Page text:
A Psychiatrist Looks at Recovery And Finds it Wanting

There is something to be said for challenging our attitudes and shaking up our systems every decade or so, trying to improve them. Improve them, review them, discuss them, reorganize them, improve them. Even if it is really only putting old wine in new bottles. The new bottles can create a buzz, some excitement, add some energy, or, to use one of those terrible management phrases, achieve “stakeholder buy-in.”

But language is important, especially when we use unassailable words, feel good words to hide something quite different. The Pro-Life Movement. Who could object to that? Until you realize it is really an anti-choice movement, and that it ignores the reality of the suffering and deaths of millions of young women around the world.

And in all our systems, not least in Mental Health and Mental Illness treatment, we are fond of forming a myriad of committees and steering groups, planning groups, focus groups that create a language of their own, and formulate, vote on, and sanction such meaningless phrases as,

“Co-occurring issues and conditions are an expectation, not an exception.
The foundation of a recovery partnership is an empathic, hopeful, integrated, strength-based relationship.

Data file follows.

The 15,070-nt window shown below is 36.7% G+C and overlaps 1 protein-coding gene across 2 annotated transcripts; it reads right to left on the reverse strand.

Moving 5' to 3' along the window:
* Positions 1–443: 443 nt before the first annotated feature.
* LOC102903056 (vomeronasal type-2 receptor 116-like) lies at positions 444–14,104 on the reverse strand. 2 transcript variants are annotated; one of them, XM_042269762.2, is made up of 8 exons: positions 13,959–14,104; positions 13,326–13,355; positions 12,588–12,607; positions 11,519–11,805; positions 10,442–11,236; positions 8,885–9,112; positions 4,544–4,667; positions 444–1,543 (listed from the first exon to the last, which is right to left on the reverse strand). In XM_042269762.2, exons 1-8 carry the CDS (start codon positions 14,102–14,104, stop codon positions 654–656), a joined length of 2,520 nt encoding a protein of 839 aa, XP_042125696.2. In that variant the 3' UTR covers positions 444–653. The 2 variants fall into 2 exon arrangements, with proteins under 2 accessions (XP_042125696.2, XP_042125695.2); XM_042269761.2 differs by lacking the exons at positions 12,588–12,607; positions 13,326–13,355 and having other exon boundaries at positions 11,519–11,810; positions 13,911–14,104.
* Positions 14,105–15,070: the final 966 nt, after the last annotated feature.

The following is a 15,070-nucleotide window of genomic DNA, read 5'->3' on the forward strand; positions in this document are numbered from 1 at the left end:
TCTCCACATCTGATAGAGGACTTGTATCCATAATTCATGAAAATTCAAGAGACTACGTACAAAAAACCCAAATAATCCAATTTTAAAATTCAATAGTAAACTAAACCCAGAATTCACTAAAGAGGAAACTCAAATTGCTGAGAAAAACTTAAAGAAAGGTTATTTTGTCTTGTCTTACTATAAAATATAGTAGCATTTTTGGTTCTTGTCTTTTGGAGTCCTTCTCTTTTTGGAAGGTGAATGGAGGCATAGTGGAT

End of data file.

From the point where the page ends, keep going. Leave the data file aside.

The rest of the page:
All people with co-occurring conditions are not the same, we all have a responsibility to provide co-occurring capable services.
When co-occurring issues and conditions co-exist, each issue or condition is considered to be primary.
Recovery involves moving through stages of change and phases of recovery for each co-occurring condition.
Progress occurs through adequately supported, adequately rewarded skill-based learning for each co-occurring condition or issue. ”

–and then, on paper, design the most cumbersome and impossible organizational structure to carry out this mission, this formulation.

I get tired just thinking about it.

Usually such organizations and arrangements are wasteful but benign and fall by the wayside in a few years. But a few can be both wasteful and destructive.

Now the “recovery movement”, or “recovery model.” Who could object to the word “recovery”?

Until you look closely at it’s origins and implications.



Done correctly and with proper motives, directive and compassion. (leaders?) We CAN achieve things rather quickly. Unfortunately, too often, the political/financial profitability often stifles these things.

I read this article today. Nate Silver is a smart fella. Read The Signal and the Noise.

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I get tired of just thinking about thinking about it.

(I gave up mental masturbation for lent. I never took it back.)